QUANTUM SHORTS 2015: PEOPLE'S CHOICE PRIZE & RUNNER UP, YOUTH CATEGORY
I laid the creamy white envelopes out on the table in a neat array. Fat envelopes addressed to Ms. Eleanor Turaski. I generally go by Lily, so the use of my formal name was an indication of the importance of the contents of these envelopes. In fact, these envelopes contained the information necessary to determine the course of my future. What a frightening concept—people are frightened of artificial intelligence in the form of robots and computers, but these envelopes, mere paper, contained the power to alter my life unchangeably. College acceptance letters. You either welcome them, or you fear them. Or both. My state of emotions was indeterminate. I didn’t know whether I was excited or scared, and by virtue of not knowing, I was both excited and scared.
Harvard, Stanford, MIT, Caltech, Hopkins, and all the others proudly displayed their school logos in the upper left corners of the otherwise indistinguishable white envelopes, teasing me, tempting me. If it comes to a battle of the wills between me and these envelopes, I must prevail. Logica Omnia Vincit. Logic conquers all. The way to emerge victorious is to paint the envelopes into a logical corner, a black hole from which they have no escape.
I do not know what answer is printed on the letters within the envelopes. There are only two possibilities: yes or no. In the wider world of reality, life is not always so black and white; often there is a gray region of indeterminacy. Yet for these letters there are exactly two possibilities: the answer is either yes or no. At least, that is what the envelopes want me to think. In fact, there is a third answer: yes and no. Because I have not yet read the printed letters, the two options are inconceivably intertwined into a third state of superposition. Until I open the letters, oh-so-slowly and oh-so-carefully, so as not to rip the edges, the answer is yes. It is also no, but I will focus on the yes. As soon as I observe the state of my acceptance, the condition is fixed, and the seeming paradox resolves. Yet there is comfort in the paradox. There is comfort in knowing that I have the power to change the course of my life. It is not the envelopes that decide my fate; it is my choice to observe the envelopes that decides my fate. I have won the battle against the envelopes. I have been accepted into all eight Ivy League schools. Of course, I have also been denied by all eight Ivy League schools, but again I focus on the yes. Everything is possible.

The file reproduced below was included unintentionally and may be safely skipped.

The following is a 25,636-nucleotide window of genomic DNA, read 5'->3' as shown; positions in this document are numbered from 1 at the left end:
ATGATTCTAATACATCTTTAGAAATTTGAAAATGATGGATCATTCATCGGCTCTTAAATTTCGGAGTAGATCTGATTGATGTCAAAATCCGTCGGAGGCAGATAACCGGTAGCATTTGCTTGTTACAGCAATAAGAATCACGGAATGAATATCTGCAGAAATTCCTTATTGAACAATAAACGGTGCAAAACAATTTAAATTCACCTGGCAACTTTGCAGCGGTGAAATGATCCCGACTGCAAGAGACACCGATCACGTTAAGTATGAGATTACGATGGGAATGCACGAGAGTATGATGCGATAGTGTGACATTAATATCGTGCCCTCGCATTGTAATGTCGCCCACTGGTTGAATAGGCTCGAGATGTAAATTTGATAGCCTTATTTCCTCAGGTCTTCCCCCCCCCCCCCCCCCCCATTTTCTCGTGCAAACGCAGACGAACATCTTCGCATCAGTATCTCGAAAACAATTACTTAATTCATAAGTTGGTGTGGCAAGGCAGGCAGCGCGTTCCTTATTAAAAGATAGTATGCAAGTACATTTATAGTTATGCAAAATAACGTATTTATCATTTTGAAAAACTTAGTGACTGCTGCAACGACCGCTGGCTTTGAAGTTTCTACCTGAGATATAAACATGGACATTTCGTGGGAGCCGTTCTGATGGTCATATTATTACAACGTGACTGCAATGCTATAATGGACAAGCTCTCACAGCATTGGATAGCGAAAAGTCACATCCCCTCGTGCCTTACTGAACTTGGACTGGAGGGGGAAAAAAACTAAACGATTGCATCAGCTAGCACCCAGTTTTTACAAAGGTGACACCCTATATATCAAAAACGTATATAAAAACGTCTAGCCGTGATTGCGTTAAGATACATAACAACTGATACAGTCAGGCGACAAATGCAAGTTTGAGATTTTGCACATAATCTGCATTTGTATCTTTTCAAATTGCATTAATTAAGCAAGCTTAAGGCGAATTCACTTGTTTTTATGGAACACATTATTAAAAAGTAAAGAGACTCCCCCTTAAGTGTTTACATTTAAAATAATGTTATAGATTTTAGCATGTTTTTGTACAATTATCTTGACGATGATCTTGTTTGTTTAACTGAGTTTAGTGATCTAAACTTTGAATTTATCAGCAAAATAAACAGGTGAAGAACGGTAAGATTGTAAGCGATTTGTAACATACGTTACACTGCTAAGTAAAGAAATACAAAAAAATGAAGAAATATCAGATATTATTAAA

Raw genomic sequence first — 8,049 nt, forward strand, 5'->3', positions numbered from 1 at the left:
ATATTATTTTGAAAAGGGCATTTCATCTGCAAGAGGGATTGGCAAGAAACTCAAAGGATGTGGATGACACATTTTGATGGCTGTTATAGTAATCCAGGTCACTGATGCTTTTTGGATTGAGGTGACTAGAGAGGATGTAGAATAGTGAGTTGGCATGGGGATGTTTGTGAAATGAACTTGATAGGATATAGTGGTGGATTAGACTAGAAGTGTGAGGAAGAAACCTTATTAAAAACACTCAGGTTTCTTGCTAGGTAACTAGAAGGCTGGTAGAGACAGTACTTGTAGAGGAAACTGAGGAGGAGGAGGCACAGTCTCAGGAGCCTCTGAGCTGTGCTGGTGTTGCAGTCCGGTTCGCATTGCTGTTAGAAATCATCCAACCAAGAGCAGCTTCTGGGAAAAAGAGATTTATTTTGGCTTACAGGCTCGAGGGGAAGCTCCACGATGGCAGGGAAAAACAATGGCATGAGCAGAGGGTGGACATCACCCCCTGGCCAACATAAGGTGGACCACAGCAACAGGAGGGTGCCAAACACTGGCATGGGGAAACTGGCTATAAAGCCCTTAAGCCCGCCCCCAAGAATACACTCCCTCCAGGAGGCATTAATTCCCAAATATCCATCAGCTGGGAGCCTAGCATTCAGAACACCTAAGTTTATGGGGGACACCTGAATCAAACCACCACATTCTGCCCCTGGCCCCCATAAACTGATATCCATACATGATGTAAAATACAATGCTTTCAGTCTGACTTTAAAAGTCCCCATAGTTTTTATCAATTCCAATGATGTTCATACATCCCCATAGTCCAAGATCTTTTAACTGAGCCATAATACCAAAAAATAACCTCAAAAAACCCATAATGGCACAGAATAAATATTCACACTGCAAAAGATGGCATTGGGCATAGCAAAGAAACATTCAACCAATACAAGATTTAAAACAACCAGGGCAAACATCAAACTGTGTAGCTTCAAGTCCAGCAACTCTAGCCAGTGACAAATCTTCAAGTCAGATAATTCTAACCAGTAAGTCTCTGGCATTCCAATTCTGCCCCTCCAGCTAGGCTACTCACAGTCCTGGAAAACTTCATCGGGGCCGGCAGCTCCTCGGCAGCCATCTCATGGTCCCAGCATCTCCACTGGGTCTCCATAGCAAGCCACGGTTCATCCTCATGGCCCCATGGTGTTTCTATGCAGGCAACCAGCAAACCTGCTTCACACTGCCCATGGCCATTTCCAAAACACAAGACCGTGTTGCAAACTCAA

My dad comes home. He asks if any letters came for me today. I tell him that they have all arrived now, and he asks me what they said. I tell him I was accepted into all of them. He walks over, sees the row of unopened letters, and cocks an eyebrow. “How do you know….” He starts.
“Well, it’s like Schrodinger’s cat.”
“I’ve had enough of that darn cat. Why can’t it make up its mind already?”
“The same reason I have decided I am going to major in Undecided.”
We hear the sound of ripping paper. By the time we turn around, my mother is holding open a neatly creased letter, and the mangled envelope lies open on the table.